Working Paper
Health and ethnic inequalities in Mozambique with special reference to leprosy

The subject of this paper is health and ethnic inequalities in Mozambique, with special reference to leprosy. It is argued that the health policies and strategies adopted in the colonial and post-colonial periods led to an unequal distribution not only of certain diseases but also of health infrastructures.

The colonial regime, by neglecting and creating ineffective leprosaria in central and northern Mozambique, ‘ethnicized’ Lazarus disease, a fact corroborated by its current unequal distribution. In turn, post-colonial health policies and health coverage failed to take this inequality into account.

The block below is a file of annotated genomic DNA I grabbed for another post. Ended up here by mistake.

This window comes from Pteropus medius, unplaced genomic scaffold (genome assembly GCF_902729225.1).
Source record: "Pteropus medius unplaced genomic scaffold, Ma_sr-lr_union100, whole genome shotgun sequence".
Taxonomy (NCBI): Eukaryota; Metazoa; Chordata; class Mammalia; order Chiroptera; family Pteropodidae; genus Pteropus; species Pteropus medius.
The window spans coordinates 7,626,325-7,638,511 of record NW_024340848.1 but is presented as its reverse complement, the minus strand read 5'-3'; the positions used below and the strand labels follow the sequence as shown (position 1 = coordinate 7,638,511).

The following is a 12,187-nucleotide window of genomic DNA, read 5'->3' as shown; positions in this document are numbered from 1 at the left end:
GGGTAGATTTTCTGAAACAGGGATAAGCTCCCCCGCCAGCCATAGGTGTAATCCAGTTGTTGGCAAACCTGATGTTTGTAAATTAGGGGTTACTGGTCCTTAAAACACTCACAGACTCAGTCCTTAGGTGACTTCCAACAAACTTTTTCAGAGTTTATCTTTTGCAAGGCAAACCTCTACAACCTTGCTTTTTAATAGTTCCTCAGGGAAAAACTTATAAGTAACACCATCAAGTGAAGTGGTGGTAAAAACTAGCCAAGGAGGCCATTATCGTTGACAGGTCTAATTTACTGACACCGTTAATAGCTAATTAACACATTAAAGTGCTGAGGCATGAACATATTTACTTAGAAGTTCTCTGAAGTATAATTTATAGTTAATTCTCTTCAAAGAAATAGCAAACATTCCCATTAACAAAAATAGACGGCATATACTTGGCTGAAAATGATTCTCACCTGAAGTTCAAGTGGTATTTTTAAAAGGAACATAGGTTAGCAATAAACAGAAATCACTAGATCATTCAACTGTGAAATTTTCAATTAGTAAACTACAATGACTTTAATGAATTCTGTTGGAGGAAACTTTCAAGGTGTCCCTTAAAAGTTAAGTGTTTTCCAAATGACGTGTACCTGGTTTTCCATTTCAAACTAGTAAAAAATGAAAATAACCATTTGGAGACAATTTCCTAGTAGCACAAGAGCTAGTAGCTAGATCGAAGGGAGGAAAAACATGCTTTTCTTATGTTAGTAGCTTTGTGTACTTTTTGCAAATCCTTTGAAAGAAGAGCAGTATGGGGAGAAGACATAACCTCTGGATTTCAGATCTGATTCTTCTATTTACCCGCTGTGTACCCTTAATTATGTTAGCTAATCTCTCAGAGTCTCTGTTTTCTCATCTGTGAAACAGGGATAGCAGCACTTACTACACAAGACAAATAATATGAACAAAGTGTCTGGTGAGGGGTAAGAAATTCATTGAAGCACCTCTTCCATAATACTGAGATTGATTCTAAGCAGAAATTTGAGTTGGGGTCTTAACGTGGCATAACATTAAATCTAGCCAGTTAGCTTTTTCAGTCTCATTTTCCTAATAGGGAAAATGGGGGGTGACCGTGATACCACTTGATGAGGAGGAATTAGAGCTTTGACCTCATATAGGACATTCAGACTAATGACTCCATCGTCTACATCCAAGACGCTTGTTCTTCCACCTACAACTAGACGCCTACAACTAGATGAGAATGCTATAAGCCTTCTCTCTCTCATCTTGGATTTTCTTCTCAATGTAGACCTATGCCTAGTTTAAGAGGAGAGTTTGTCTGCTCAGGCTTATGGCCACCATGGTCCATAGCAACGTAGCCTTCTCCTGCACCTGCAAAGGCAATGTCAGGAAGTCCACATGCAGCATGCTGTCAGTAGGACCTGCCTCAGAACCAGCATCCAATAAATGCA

The current National Leprosy Control Program aims to end leprosy and thus eliminate its identification with the ethnolinguistic groups in northern and central Mozambique.

This qualitative study, which draws on reports from the Ministry of Health and NGOs, statistics, and observations, falls within the scope of the social sciences, with an emphasis on the comparative historical-sociological method.